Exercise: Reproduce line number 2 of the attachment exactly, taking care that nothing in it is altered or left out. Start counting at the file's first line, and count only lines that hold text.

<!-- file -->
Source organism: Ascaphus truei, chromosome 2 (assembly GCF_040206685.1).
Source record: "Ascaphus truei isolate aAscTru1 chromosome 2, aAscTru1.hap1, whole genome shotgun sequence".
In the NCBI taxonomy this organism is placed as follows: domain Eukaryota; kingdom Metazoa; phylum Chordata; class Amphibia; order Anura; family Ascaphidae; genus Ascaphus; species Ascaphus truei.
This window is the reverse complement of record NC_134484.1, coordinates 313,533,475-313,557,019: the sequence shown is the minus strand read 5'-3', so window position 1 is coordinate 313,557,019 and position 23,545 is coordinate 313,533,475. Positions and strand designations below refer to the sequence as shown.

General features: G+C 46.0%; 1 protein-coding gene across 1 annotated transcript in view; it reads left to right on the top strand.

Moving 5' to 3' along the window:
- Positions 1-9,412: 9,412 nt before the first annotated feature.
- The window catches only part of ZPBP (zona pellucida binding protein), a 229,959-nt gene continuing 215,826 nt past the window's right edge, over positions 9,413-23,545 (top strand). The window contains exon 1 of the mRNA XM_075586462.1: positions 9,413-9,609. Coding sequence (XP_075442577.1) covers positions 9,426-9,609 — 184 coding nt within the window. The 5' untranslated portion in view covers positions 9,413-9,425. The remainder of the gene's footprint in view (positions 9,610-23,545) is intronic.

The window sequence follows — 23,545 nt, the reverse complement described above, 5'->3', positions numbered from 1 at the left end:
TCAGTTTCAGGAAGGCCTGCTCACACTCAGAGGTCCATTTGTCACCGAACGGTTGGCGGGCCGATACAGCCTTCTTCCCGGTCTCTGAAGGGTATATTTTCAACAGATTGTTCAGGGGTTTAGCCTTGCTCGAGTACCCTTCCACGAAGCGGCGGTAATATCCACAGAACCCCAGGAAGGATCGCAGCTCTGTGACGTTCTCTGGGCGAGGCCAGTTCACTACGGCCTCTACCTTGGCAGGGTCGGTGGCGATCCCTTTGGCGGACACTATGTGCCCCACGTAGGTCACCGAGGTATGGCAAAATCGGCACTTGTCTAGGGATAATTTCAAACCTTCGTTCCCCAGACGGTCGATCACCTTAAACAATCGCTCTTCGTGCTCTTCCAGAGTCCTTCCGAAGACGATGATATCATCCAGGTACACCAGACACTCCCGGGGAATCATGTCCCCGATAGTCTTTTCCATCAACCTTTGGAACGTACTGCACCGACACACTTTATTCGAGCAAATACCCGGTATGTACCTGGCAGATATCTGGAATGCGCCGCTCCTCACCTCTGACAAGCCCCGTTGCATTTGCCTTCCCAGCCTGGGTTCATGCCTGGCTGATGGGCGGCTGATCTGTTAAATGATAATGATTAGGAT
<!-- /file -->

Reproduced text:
Source record: "Ascaphus truei isolate aAscTru1 chromosome 2, aAscTru1.hap1, whole genome shotgun sequence".